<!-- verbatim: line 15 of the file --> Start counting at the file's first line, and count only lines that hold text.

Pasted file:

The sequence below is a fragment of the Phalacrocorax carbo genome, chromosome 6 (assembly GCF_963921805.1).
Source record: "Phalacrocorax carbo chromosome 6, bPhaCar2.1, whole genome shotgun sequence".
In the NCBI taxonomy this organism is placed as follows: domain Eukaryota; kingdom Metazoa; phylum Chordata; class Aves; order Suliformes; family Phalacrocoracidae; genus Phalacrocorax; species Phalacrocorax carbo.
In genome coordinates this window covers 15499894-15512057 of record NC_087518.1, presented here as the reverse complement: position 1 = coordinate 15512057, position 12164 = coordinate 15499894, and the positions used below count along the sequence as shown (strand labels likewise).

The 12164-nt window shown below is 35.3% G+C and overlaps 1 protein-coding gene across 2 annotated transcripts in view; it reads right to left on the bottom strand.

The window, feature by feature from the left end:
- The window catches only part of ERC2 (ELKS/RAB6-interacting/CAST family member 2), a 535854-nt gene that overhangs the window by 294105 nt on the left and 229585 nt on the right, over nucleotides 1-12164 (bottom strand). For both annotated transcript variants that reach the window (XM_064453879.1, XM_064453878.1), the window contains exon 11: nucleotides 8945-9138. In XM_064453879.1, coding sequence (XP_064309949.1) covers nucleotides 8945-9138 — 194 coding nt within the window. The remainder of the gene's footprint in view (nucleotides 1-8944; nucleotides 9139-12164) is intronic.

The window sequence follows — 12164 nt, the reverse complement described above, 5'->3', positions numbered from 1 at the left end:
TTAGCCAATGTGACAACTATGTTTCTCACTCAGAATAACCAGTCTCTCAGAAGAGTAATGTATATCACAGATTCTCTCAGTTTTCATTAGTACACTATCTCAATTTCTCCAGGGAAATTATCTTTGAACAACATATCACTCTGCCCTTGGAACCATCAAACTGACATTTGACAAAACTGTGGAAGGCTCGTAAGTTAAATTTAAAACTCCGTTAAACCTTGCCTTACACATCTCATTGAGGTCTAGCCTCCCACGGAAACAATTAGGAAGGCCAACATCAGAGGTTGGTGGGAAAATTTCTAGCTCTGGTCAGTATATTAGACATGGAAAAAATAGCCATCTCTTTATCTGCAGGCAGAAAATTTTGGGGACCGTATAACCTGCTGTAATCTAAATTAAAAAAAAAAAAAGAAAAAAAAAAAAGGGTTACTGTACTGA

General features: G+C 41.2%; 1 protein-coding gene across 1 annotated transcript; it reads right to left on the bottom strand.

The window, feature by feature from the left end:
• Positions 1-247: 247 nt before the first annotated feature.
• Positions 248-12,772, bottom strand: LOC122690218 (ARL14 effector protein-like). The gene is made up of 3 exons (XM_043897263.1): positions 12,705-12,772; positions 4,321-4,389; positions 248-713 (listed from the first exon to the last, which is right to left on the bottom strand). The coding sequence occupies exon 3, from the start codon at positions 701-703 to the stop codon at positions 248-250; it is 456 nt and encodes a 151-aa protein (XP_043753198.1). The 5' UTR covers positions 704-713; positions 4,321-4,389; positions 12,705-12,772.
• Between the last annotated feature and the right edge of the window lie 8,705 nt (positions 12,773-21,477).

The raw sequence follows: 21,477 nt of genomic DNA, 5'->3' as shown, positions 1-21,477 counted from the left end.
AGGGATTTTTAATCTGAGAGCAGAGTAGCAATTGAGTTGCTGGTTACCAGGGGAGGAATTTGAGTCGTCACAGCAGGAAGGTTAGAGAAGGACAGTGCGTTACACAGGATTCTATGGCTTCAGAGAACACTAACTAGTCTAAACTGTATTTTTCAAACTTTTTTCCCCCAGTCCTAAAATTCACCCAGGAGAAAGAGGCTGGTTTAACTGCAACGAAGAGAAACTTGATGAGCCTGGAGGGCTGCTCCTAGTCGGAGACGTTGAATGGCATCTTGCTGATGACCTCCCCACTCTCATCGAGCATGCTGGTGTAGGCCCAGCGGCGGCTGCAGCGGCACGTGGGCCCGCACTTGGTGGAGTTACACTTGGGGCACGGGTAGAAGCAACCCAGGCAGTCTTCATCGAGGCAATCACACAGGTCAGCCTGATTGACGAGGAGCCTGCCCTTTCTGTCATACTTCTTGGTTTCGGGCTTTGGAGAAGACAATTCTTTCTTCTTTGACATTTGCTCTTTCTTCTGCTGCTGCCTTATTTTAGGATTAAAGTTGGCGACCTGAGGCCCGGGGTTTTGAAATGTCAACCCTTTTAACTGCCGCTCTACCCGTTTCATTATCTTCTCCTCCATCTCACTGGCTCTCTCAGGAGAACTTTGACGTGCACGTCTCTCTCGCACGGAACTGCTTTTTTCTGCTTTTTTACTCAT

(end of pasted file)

The raw sequence follows: 21,477 nt of genomic DNA, 5'->3' as shown, positions 1-21,477 counted from the left end.